They gave Modi a walkover

They gave Modi a walkover

Modi has a map for the future. Regional chieftains only have a Tughlaqesque politics.

The BJP has understood the reality of India’s changing society. An organisation that was considered Brahmin-centric put up a backward caste leader like Narendra Modi as its prime ministerial candidate.
The BJP has understood the reality of India’s changing society. An organisation that was considered Brahmin-centric put up a backward caste leader like Narendra Modi as its prime ministerial candidate.

By: Shivanand Tiwari

The results of the Haryana and Maharashtra assembly elections sound a warning for regional parties. In Maharashtra, the BJP did have an organisational base. But in Haryana, it had nothing. In that state, it hadn’t ever bagged more than six seats. What could be the reason, then, for such incredible outcomes in these two states? To begin with, it seems that the voters now seek change not just at the Centre but also in the state. They feel that having a government of the same political colour at the Centre and in the state is necessary for development, that both governments will then cooperate to take the state forward and there will be no conflict between them. But that is not the only reason for the aspiration for change that is visible in the states today.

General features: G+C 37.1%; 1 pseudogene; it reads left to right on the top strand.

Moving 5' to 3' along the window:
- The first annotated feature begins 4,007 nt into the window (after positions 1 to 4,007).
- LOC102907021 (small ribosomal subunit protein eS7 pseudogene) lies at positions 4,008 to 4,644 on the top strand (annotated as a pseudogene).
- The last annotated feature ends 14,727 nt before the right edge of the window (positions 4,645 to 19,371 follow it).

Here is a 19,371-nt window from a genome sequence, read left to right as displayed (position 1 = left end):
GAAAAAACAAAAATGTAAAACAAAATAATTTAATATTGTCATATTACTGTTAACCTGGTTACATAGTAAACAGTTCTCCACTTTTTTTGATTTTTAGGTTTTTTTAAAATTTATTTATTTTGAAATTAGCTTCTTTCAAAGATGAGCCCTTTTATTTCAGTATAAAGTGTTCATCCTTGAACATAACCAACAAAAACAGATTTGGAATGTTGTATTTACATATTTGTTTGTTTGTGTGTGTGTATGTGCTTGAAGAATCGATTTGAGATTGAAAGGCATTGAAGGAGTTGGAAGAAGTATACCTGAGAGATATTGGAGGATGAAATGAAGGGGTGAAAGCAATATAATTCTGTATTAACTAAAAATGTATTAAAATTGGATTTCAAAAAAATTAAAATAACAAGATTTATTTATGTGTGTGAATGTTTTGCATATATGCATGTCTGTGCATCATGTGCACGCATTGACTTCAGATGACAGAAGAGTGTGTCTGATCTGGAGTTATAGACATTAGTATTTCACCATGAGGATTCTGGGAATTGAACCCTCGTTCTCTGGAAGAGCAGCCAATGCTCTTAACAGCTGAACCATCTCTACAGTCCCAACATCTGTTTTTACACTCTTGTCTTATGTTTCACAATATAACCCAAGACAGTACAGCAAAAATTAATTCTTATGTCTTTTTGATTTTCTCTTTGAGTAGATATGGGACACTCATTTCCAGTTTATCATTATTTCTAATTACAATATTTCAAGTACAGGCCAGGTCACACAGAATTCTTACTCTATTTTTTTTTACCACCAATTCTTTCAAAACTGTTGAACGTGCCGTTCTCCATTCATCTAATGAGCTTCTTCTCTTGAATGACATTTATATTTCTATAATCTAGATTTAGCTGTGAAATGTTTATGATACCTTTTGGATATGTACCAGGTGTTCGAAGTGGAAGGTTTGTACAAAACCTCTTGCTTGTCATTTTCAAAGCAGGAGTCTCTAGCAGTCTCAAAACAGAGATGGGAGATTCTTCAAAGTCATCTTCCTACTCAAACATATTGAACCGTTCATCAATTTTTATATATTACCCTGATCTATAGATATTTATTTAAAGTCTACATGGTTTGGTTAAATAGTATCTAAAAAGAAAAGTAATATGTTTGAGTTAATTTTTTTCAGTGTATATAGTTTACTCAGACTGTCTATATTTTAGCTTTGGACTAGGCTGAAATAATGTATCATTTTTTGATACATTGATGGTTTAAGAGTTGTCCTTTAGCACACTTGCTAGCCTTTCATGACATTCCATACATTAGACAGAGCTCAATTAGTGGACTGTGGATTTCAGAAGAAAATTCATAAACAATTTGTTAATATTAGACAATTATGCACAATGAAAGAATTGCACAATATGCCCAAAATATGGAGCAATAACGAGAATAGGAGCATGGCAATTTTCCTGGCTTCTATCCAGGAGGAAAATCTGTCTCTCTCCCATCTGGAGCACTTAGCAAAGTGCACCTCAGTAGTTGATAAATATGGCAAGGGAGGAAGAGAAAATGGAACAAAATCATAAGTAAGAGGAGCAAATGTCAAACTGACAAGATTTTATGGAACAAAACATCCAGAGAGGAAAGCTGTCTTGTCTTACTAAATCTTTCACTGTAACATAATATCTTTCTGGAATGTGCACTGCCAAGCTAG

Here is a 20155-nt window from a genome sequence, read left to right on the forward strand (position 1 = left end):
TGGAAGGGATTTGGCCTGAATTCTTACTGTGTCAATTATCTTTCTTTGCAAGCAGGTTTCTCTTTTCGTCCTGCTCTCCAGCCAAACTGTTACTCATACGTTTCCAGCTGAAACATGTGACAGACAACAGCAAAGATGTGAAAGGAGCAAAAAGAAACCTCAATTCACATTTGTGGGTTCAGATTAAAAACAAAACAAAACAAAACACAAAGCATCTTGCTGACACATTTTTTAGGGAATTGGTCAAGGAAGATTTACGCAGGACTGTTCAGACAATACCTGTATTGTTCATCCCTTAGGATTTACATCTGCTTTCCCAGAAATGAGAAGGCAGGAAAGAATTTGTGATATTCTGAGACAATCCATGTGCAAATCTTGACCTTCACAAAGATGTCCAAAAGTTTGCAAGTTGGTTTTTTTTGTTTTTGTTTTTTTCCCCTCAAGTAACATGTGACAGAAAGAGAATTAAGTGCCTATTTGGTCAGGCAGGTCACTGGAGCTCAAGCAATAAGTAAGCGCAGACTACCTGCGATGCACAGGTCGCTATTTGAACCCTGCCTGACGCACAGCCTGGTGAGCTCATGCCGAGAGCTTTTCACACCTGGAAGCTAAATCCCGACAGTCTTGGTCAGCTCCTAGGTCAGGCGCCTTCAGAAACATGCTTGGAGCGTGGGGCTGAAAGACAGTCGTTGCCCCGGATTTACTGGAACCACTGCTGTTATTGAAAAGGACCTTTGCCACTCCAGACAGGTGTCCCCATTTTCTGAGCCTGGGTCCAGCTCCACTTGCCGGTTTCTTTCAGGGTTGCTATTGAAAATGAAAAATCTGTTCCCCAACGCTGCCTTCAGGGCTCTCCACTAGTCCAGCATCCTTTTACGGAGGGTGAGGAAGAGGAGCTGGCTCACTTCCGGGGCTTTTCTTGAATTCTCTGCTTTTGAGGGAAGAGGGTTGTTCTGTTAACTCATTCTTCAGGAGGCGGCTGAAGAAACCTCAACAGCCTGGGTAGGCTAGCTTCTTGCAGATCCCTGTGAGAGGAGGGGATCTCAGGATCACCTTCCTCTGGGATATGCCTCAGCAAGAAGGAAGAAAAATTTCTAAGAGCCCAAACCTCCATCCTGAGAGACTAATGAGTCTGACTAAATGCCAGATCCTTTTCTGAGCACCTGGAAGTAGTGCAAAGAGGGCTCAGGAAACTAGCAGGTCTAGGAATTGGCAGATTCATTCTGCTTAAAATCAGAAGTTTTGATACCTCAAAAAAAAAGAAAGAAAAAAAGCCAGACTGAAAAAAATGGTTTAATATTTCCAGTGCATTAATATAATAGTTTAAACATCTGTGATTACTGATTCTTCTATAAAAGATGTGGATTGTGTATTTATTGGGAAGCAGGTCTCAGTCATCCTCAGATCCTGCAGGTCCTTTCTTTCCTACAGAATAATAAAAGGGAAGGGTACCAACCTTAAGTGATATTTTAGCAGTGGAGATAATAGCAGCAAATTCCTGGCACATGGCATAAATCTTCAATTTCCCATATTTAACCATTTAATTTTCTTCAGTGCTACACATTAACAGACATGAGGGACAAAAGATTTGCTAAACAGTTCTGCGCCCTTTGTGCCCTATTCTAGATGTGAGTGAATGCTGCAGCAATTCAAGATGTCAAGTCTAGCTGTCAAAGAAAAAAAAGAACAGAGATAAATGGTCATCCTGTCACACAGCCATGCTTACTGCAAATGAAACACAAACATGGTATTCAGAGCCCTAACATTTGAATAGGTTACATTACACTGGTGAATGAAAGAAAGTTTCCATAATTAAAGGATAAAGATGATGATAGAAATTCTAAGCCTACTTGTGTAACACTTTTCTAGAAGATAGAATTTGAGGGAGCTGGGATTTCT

Ever since 1967, we have had the phenomenon of the state and Central governments being of different political hues. But the big transformation came after 1990, with the implementation of the Mandal Commission report. The Congress dug its own political grave in north India with its opposition to Mandal — it was more or less decimated in Uttar Pradesh and Bihar. At the same time, upper caste dominance of the politics of north India waned. After the V.P. Singh government brought in Mandal, the BJP acquired an anti-Muslim and anti-backward image because it pulled out support from the government and L.K. Advani set out on the rath yatra to Ayodhya on the Ram Mandir issue. That is the reason why, till the last Lok Sabha elections, the BJP’s very existence in UP seemed endangered as power alternated between Mulayam Singh Yadav and Mayawati. In Bihar, it was mainly with the support of Nitish Kumar’s backward caste base that the NDA could form the government in 2005 after displacing a strong leader like Lalu Prasad.